Once a Girl Scout, Always a Girl Scout

In 2012, Girl Scouts will celebrate 100 years of building girls of courage, confidence and character who make the world a better place.Since its founding in 1912, Girl Scouts, the world?s largest organization for girls, has offered all girls the opportunity to learn leadership skills and experience the rewards of service to their communities. In partnership with one million adult leaders, Girl Scouts, a diverse and inclusive organization, offers the Girl Scout Leadership Experience to nearly 3 million girl members in every zip code, Since its founding, Girl Scouts, the country’s preeminent leadership development organization for girls has offered all girls the opportunity to develop their leadership skills and serve their communities. What began with 18 girls in 1912 by founder Juliette Gordon Low has grown into an international movement with 3.4 million girls and 1 million adults.

One of Juliette’s core values was that Girl Scouts should be available to every girl regardless of her racial/ethnic and socio-economic background. At a time when segregation was the norm and laws promoting civil rights had not been enacted, Juliette deliberatively recruited girls from varied socio-economic backgrounds, races, ethnicities, religions and abilities to become Girl Scouts.

Today this diverse and inclusive organization remains committed to providing leadership skills and opportunities for all girls. At a time when one in five girls lives in poverty, and funding for education and after-school programs is in decline, Girl Scouts says “Yes” to every girl. The Girl Scout Leadership Experience provides opportunities that help girls change their lives and improve the lives of others in their neighborhoods. Last year, Girl Scouts provided over 200 million hours of direct service to their communities. Somewhere there is a girl waiting to develop her leadership skills and make a difference in the world. Girl Scouts helps that girl become the leader she was born to be!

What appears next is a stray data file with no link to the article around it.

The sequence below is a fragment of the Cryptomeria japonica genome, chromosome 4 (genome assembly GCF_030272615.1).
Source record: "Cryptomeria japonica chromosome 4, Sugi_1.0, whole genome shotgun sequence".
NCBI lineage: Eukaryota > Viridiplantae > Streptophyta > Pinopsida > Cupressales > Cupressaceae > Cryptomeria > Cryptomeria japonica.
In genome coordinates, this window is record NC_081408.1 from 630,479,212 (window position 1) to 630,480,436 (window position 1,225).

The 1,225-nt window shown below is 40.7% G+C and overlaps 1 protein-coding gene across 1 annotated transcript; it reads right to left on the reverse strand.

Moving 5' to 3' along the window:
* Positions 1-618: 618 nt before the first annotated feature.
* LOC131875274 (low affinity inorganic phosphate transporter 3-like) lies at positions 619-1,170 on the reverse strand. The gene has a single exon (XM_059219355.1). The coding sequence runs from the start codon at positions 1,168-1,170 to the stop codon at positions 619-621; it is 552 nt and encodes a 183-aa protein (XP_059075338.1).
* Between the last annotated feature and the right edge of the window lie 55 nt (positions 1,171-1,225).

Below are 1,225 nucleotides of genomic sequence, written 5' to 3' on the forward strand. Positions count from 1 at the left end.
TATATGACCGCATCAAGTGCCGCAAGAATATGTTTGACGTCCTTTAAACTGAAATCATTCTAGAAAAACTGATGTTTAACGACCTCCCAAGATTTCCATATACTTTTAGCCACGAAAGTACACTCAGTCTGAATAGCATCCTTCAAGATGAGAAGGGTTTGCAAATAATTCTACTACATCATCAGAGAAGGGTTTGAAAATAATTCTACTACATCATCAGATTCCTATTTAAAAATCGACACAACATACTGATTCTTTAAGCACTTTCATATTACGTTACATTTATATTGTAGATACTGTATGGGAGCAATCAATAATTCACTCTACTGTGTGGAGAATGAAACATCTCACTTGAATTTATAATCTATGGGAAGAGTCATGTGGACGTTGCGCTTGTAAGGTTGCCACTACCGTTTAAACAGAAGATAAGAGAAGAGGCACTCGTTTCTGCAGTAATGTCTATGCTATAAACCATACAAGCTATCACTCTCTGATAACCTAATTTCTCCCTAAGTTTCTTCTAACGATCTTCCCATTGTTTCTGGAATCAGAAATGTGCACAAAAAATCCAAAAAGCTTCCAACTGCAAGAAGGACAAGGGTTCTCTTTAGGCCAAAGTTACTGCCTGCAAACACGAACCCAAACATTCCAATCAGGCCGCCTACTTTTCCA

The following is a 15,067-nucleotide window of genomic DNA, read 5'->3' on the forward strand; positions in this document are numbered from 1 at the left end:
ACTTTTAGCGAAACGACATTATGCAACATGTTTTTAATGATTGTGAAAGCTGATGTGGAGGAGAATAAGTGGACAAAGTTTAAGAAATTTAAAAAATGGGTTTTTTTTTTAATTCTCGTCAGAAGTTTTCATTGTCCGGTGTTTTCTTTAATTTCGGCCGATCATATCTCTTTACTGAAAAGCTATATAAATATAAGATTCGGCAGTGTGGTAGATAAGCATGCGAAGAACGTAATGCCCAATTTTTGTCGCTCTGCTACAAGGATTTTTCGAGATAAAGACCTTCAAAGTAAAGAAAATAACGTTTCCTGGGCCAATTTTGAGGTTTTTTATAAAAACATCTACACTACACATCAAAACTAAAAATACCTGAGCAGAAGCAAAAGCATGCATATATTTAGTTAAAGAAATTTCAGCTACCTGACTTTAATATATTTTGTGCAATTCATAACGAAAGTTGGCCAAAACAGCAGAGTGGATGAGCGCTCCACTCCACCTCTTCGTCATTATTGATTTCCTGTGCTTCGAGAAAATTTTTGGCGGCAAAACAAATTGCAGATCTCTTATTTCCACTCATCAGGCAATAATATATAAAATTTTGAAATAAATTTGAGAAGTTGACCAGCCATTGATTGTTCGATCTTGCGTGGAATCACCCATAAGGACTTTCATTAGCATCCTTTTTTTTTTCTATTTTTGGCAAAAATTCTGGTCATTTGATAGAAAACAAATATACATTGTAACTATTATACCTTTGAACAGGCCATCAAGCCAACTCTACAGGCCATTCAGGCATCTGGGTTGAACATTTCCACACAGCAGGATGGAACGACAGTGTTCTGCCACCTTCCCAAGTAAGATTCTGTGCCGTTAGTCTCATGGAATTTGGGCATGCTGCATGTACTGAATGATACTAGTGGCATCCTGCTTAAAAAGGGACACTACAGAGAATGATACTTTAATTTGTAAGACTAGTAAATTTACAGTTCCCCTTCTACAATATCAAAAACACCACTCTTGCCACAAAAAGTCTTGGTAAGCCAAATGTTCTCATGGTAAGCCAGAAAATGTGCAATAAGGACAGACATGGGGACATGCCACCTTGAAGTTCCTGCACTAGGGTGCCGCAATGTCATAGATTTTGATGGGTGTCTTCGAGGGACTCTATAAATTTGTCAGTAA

Girl Scouts appreciates that the Hispanic community is the fastest-growing population in the United States and is delighted that there has been a 48 percent increase in Hispanic girl membership in the last five years. To ensure that girls in the Hispanic community are able to take advantage of the benefits of Girl Scouting, the organization continues to work hard to inform Hispanic families of the quality programs and activities that await every Latina who wants to be a Girl Scout.

For many girls, Girl Scouts is where they found their voice, learned new skills and made new friends, thus creating a lifetime of wonderful memories. When Girl Scouts become adults they are linked to 10 million global sisters through the World Association of Girl Guides and Girl Scouts and 50 million Girl Scout alumnae in the United States.

That’s greater than the population of California, the most populous state in the nation, and equal to the populations of Spain and Portugal combined. And if strength in numbers isn’t enough, the ranks of Girl Scout alumnae include some of the most famous and powerful women in America, including: Secretary of State Hillary Rodham Clinton, First Lady Laura Bush, Patricia Diaz Dennis, former Girl Scouts National Board Chair, Chita Rivera, entertainer, Nancy Lopez, golfer and Linda Chavez-Thompson, Executive Vice President of the AFL-CIO.

So as Girl Scouts looks to its next 100 years, the organization seeks to reconnect with all former Girl Scouts.

Are you an adult Latina Girl Scout or Girl Scout Latina volunteer? If so, Girl Scouts invites you to register for the new Alumnae Association at http://alumnae.girlscouts.org. This is the place where you can reconnect with former Girl Scouts, share memories and discover what today’s Girl Scouts are doing. You can also learn about the many activities planned for the Girl Scouts’ 100th Anniversary which will take place throughout the United States in 2012.

Rocky Egusquiza is a national board member of the Girl Scouts of the USA (GSUSA).